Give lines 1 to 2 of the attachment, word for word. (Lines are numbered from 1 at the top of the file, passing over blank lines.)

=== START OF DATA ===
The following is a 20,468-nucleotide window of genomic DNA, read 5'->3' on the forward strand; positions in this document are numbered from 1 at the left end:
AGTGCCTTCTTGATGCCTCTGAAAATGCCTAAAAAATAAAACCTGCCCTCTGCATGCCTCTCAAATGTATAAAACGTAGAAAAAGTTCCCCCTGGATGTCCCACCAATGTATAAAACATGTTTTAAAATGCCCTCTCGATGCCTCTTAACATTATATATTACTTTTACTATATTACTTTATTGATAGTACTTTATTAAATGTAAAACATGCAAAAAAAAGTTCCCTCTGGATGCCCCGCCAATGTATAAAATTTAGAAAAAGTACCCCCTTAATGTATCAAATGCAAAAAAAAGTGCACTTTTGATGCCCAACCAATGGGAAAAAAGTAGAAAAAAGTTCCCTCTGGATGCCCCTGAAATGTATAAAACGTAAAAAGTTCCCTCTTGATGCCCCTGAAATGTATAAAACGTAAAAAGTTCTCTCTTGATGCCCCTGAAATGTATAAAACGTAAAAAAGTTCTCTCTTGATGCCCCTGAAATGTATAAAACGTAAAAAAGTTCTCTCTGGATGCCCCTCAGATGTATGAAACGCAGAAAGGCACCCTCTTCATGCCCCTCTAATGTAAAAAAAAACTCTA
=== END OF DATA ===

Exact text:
The following is a 20,468-nucleotide window of genomic DNA, read 5'->3' on the forward strand; positions in this document are numbered from 1 at the left end:
AGTGCCTTCTTGATGCCTCTGAAAATGCCTAAAAAATAAAACCTGCCCTCTGCATGCCTCTCAAATGTATAAAACGTAGAAAAAGTTCCCCCTGGATGTCCCACCAATGTATAAAACATGTTTTAAAATGCCCTCTCGATGCCTCTTAACATTATATATTACTTTTACTATATTACTTTATTGATAGTACTTTATTAAATGTAAAACATGCAAAAAAAAGTTCCCTCTGGATGCCCCGCCAATGTATAAAATTTAGAAAAAGTACCCCCTTAATGTATCAAATGCAAAAAAAAGTGCACTTTTGATGCCCAACCAATGGGAAAAAAGTAGAAAAAAGTTCCCTCTGGATGCCCCTGAAATGTATAAAACGTAAAAAGTTCCCTCTTGATGCCCCTGAAATGTATAAAACGTAAAAAGTTCTCTCTTGATGCCCCTGAAATGTATAAAACGTAAAAAAGTTCTCTCTTGATGCCCCTGAAATGTATAAAACGTAAAAAAGTTCTCTCTGGATGCCCCTCAGATGTATGAAACGCAGAAAGGCACCCTCTTCATGCCCCTCTAATGTAAAAAAAAACTCTA